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Created by crossing the Labrador and pointer breeds, the Lab pointer mix is one of the latest designer dog breeds. Smart, devoted, and full of energy, these doggos inherited some of the best traits of their parent breeds.
Pointerdors are very athletic and energetic dogs that need a lot of space to stay active and explore. As a result, these dogs make poor apartment and urban dwellers and are more suited to suburban or country living.
Other than that, they are easy to train, relatively low-maintenance dogs, which makes them a good option for newbie dog parents.
Pointerdors also love children and make ideal playmates to youngsters and are great pets to families with children of all ages.
If you believe a Pointerdor will make a perfect addition to your family, keep on reading! In this article, I’ll tell you more about this designer breed, including their temperament, care, grooming, and dietary needs!
- Size: 22 to 28 inches tall, weighs between 35 to 80 pounds
- Coat: Short double coat, color varies
- Shedding: Moderate to heavy shedding
- Lifespan: 10 to 15 years
- Temperament: Athletic, intelligent, affectionate, and friendly
- Trainable: Highly trainable, responds well to positive reinforcement training
- Activity: Highly energetic (needs up to two hours of exercise every day)
- Best For: Active families and singles, first-time dog owners, homes with fenced backyards
What Is A Lab Pointer?
As the name hints, the pointer Lab mix is a mixed-breed dog developed by crossing a purebred Labrador retriever and a purebred pointer.
Also known as a Pointerdor, a Labrador pointer, and a Labrador retriever pointer mix, the Lab pointer isn’t yet officially recognized by the American Kennel Club. However, they are recognized by the following organizations:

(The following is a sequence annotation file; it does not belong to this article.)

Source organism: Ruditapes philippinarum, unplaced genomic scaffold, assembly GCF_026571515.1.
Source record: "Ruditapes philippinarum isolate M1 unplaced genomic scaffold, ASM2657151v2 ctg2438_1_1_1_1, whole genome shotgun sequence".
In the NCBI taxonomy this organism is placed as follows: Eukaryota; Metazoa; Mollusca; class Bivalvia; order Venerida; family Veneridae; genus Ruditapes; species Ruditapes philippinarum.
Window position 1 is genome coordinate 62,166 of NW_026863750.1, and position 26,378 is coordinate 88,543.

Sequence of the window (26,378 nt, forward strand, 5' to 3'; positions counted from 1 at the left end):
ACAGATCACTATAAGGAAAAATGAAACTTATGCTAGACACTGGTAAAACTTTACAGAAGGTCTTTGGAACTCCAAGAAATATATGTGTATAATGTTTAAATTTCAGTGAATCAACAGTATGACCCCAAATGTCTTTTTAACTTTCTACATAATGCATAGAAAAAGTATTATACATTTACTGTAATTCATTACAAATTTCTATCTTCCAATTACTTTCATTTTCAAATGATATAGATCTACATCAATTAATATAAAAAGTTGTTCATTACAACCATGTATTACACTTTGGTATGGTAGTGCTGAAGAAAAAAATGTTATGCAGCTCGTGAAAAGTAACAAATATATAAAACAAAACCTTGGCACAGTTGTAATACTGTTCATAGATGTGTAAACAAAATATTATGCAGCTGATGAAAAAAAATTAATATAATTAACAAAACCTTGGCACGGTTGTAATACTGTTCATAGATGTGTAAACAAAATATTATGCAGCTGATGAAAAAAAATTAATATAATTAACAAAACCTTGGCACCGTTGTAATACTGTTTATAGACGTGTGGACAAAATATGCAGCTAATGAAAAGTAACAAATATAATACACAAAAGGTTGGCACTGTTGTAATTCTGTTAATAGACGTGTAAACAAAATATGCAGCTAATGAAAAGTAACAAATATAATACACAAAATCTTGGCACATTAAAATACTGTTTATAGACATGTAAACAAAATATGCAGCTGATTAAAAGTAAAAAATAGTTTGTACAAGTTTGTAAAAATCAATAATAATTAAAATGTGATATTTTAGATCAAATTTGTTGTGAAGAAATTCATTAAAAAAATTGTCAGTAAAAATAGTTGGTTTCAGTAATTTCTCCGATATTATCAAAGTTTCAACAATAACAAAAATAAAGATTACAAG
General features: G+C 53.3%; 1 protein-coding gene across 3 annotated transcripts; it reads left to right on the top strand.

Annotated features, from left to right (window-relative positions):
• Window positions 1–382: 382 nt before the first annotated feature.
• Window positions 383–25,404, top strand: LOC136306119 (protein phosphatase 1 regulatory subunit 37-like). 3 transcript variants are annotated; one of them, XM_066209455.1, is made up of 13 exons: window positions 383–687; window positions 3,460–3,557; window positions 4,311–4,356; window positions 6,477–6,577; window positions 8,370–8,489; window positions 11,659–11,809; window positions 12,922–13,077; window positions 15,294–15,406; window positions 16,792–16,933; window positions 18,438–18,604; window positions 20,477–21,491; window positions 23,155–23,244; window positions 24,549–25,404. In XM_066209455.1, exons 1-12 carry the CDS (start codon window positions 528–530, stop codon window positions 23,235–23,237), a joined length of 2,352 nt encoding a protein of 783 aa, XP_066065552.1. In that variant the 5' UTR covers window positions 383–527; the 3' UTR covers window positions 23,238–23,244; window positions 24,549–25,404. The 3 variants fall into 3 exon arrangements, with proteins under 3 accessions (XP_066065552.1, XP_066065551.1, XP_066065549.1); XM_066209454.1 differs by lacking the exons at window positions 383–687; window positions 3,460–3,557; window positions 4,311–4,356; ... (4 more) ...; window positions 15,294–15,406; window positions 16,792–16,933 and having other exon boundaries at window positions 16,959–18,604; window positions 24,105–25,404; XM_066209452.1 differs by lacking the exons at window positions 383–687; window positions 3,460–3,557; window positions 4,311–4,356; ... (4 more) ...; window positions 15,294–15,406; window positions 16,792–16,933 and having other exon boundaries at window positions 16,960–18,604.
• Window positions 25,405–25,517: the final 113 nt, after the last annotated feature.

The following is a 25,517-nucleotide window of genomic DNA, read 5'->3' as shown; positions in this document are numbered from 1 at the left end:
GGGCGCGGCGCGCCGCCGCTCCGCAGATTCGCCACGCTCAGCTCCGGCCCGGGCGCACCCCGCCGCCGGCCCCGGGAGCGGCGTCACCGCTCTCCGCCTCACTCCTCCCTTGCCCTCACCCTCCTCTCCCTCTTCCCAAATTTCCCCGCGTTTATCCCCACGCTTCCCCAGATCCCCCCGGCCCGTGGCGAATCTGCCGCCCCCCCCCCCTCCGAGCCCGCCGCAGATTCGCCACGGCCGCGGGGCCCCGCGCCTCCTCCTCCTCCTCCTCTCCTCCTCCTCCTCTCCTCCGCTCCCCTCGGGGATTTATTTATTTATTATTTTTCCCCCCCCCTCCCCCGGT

- American Canine Hybrid Club
- Designer Dogs Kennel Club
- Dog Registry of America, Inc
Lab Pointer Mix Appearance
While there is no way of predicting the exact appearance of any mixed breed, the typical Pointerdor will inherit certain traits from both its parent breeds. Having said that, Lab pointers are typically medium-sized dogs with long and muscular bodies. This mix has a deep chest, a powerful stance, and long, strong legs made for running.
They have broad heads, medium-length muzzles, and wide, floppy ears that hang down to the upper jaw. Their almond-shaped eyes are usually brown, but they can also come in a lighter color.
When it comes to the Pointerdor’s size, coat, and color, here’s what you can expect!
Since the Lab pointer is a new designer breed, there are no set standards when it comes to size. As a cross between a pointer and a Labrador retriever, you can expect this mix to be a medium-sized dog.
Pointerdors are usually from 22 to 28 inches tall at the withers and can weigh anywhere from 35 to 80 pounds. Males are typically larger than females, but that isn’t always the case.
This mix can inherit the coat color from either of its parent breeds or sport a mix of colors. Since both pointers and Labs come in a variety of different colors, there are many color possibilities for their mixed-breed offspring. In most cases, though, the average Lab pointer mix is either white, brown, or black in color.